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Pseudo-outbreak of stenotrophomonas maltophilia isolated from kidney stones and attributed to inadequate sterilization: Investigation of molecular typing and clonal relationship

Reyhan Yis, Selma Tosun, Emine Deniz Bayram, Ozlem Gamze Gulfidan, Tansu Degirmenci, Bulent Gunlusoy, Baris Otlu, Cigdem Kuzucu.


Stenotrophomonas maltophilia is a gram-negative bacterium. Hospitals can be a source of S. maltophilia because it adheres to nonliving surfaces and forms a biofilm. This study was performed to investigate the clonal relationship between S. maltophilia isolates obtained from kidney stone samples. Samples of kidney stones taken from patients and surrogate samples from nephroscopes, cleaning solution, disinfectant solution were included in the study. The clonal relationship between isolates was determined by PFGE. S. maltophilia was isolated from 34 of 94 kidney stone samples sent from the urology operating room between July 2017 and January 2018. A total of 26 S. maltophilia strains (21 from kidney stone samples, three from nephroscopes, and two from urine culture) were isolated. PFGE showed that the 21 kidney stone isolates and the 3 S. maltophilia isolates obtained from the nephroscope belonged to the same clone. The two urine culture isolates showed no clonal relationship to the outbreak isolates and were considered sporadic. Molecular typing confirmed that this pseudo-outbreak was attributed to inadequate disinfection of the nephroscopes. After disinfection protocols were reviewed and revised as needed, especially regarding the removal of organic material from nephroscopes after use, no further bacterial growth was detected from kidney stone specimens obtained with nephroscopes.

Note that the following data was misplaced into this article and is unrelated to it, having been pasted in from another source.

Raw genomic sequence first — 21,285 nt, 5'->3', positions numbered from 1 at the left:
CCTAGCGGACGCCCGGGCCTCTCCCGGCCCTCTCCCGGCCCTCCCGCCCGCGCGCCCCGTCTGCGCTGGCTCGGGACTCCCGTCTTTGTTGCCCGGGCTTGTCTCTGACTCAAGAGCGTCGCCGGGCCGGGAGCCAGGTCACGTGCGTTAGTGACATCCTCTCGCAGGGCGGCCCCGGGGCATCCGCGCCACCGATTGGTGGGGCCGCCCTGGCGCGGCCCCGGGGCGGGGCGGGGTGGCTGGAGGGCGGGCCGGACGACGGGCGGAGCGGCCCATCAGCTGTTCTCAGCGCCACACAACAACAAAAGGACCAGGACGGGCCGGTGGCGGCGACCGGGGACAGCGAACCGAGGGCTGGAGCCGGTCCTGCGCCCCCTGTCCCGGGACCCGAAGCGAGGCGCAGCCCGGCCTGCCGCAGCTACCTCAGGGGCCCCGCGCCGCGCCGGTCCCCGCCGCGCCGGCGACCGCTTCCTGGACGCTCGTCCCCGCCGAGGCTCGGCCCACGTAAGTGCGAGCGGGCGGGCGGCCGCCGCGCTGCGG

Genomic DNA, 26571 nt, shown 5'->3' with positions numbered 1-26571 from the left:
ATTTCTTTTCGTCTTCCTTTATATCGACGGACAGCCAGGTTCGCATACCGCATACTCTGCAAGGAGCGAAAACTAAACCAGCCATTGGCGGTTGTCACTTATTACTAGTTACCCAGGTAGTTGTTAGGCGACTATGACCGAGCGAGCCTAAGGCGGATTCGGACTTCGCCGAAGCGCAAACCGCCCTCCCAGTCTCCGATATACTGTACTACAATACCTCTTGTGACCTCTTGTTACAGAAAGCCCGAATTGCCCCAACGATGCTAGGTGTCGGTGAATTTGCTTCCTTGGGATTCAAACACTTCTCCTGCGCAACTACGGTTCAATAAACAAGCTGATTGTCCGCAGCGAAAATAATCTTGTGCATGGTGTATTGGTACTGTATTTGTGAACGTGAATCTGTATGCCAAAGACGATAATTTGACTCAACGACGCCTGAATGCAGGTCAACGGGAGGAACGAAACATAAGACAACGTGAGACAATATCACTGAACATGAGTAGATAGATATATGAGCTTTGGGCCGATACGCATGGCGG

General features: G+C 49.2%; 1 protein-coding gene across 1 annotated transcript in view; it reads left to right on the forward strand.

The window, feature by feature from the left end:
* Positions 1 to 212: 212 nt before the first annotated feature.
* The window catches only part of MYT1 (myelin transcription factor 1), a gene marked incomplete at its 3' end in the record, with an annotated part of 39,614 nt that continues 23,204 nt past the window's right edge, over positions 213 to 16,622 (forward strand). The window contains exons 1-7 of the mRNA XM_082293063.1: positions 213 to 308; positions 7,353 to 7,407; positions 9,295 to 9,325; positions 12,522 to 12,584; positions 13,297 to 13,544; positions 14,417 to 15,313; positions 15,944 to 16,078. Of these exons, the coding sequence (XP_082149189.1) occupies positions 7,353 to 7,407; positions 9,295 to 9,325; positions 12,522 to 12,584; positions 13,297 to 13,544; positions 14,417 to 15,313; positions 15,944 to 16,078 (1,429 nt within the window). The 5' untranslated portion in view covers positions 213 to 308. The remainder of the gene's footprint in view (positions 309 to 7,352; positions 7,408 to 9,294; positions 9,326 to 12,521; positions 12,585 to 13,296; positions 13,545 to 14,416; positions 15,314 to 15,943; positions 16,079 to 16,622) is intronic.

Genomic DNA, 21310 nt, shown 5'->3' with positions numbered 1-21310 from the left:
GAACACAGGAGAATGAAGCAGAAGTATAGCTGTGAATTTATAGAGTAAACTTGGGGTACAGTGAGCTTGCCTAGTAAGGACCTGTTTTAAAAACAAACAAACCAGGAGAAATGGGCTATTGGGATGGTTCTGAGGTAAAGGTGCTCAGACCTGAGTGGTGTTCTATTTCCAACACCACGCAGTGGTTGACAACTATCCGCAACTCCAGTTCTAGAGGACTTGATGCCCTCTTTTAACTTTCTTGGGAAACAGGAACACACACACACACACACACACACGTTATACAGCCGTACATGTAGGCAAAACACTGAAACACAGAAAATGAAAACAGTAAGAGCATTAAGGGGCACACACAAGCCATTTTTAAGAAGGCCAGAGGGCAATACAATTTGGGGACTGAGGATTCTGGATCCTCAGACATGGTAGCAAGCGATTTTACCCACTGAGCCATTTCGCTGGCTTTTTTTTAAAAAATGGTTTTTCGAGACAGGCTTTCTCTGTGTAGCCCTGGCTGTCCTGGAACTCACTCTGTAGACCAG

Key words: Stenotrophomonas maltophilia, pseudo-outbreak, inadequate sterilization, molecular typing, clonal relationship

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